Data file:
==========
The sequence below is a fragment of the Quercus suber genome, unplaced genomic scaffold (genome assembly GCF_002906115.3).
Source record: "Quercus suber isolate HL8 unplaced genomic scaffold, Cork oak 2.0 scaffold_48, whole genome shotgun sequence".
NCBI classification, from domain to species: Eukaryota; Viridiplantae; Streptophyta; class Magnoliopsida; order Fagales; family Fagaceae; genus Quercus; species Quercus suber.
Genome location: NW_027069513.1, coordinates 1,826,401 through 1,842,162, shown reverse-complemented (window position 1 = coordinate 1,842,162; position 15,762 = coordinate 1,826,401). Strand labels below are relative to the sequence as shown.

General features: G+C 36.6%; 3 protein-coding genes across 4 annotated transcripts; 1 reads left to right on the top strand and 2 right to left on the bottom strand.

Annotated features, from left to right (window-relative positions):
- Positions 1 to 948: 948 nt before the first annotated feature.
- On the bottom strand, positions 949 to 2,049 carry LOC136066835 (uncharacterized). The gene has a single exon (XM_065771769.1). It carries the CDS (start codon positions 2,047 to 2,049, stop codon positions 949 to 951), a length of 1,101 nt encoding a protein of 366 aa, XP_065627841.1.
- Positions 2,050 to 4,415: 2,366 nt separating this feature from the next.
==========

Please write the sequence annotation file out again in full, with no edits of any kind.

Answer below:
The sequence below is a fragment of the Quercus suber genome, unplaced genomic scaffold (genome assembly GCF_002906115.3).
Source record: "Quercus suber isolate HL8 unplaced genomic scaffold, Cork oak 2.0 scaffold_48, whole genome shotgun sequence".
NCBI classification, from domain to species: Eukaryota; Viridiplantae; Streptophyta; class Magnoliopsida; order Fagales; family Fagaceae; genus Quercus; species Quercus suber.
Genome location: NW_027069513.1, coordinates 1,826,401 through 1,842,162, shown reverse-complemented (window position 1 = coordinate 1,842,162; position 15,762 = coordinate 1,826,401). Strand labels below are relative to the sequence as shown.

General features: G+C 36.6%; 3 protein-coding genes across 4 annotated transcripts; 1 reads left to right on the top strand and 2 right to left on the bottom strand.

Annotated features, from left to right (window-relative positions):
- Positions 1 to 948: 948 nt before the first annotated feature.
- On the bottom strand, positions 949 to 2,049 carry LOC136066835 (uncharacterized). The gene has a single exon (XM_065771769.1). It carries the CDS (start codon positions 2,047 to 2,049, stop codon positions 949 to 951), a length of 1,101 nt encoding a protein of 366 aa, XP_065627841.1.
- Positions 2,050 to 4,415: 2,366 nt separating this feature from the next.